As China’s spending on luxury products wanes amid a clampdown on corruption and slowing economic growth, operators of shopping malls are looking to another retail segment: children’s goods.
Recently, a post titled “Staying in fashion by staying away from grandma” went viral on the Internet in China and on WeChat, the country’s most popular instant-messaging service. In the post, urban parents contrasted photos of their children when they dressed them at home against those taken after the kids had stayed with grandparents in the countryside, with many young parents commenting that grandparents are “killers” of fashionable children. Sharp-sighted mall investors are pouncing on this trend, expanding their offerings that sell children’s brands to lure in these hip mom and pops. Malls in Beijing have launched attractions such as a penguin-character theme park, a Snoopy park and a 20,000-square meter children’s play area to attract tot-toting parents. Baby City, the country’s first kids-themed mall, opened earlier this year in the southern city of Shenzhen with an area of 16,000 square meters. Early next year, Shanghai will become home to the world’s largest Disney store.
According to China Business News, in the first year after a Snoopy-themed park was added to a mall on the outskirts of Hong Kong, it attracted an additional three million customers. This inspired the construction of a similar Snoopy park in Beijing’s Huarun Living Mall, where receipts could be used as tickets. The mall expects the Snoopy park to attract 500,000 people this year and boost its sales by at least 100 million yuan ($16.2 million). Chen Yanfei, a research manager at real-estate broker Cushman & Wakefield, says that in addition to recent relaxations of China’s one-child policy, the popularity of television programs focusing on parent-child relations— such as “Dad, Where Are We Going”—also contributes to the emergence of this “chic kids” economy. Young parents want their enthusiasm for fashion and luxury to be reflected in their children and are willing to shell out the cash.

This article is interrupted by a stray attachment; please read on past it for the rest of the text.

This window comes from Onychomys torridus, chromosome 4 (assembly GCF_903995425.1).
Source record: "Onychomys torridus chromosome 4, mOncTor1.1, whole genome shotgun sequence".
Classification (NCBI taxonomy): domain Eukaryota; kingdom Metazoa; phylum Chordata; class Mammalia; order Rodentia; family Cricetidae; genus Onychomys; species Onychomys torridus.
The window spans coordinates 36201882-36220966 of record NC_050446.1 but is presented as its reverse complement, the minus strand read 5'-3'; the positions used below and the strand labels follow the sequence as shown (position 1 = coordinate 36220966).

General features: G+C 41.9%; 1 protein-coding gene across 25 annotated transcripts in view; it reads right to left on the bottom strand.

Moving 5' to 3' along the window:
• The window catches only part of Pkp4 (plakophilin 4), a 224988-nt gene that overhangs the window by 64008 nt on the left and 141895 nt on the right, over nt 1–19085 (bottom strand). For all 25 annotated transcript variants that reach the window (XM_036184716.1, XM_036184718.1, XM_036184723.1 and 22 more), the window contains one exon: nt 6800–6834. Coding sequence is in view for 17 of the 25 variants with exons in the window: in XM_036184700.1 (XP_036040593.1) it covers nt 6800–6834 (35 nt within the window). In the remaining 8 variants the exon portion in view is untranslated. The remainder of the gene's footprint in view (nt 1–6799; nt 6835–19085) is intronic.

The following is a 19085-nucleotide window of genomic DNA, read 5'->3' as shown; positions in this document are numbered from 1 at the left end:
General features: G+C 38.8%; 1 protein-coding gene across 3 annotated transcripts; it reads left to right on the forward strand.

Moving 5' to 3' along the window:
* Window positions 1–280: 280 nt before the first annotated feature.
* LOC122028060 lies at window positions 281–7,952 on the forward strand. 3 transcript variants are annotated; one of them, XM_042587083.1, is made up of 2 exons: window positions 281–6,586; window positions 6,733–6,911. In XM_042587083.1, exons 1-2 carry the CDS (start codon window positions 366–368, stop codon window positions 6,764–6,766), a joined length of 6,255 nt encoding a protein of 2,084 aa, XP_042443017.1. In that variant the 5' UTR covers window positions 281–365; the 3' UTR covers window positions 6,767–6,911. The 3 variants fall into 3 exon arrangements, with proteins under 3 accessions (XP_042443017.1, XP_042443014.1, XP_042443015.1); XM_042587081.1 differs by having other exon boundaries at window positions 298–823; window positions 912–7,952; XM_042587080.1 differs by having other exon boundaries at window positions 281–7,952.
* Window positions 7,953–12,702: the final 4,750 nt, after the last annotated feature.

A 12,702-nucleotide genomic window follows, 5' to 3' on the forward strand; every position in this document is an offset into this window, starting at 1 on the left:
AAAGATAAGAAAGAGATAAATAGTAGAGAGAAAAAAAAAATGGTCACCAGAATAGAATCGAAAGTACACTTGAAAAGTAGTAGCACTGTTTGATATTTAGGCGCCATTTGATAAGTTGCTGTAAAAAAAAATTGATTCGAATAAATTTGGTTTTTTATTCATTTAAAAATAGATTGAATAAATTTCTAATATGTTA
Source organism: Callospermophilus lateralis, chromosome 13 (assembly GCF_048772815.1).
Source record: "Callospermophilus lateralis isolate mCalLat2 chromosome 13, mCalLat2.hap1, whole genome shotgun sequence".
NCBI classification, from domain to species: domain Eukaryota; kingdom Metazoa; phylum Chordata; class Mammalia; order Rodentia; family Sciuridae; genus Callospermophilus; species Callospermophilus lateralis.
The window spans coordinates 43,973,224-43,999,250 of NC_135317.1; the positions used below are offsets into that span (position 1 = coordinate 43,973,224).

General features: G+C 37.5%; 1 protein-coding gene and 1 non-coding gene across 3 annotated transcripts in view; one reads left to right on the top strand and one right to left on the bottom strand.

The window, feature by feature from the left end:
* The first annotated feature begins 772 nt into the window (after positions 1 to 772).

The Wall Street Journal reported earlier this month that the typical cost of raising a child in US is at least $240,000 (not including college costs). A survey done in March of a couple dozen households by Guangzhou Daily showed that respondents spent about 2,700 yuan ($437) a month on their children. Although the average cost of raising a child in China is still considerably lower than in the U.S., the figure is increasing. In 2007, the cost of raising a child accounted for one-fifth of a family’s spending; now the proportion is about one-third, Ms. Chen says.
Cushman & Wakefield said in its second-quarter report on the retail property markets in Beijing and Shenzhen that the gradual implementation of the relaxed one-child policy offers a strategic opportunity for the children’s goods industry. A new baby is able to spur a whole family to buy more, an effect will only be more pronounced in years to come, it said.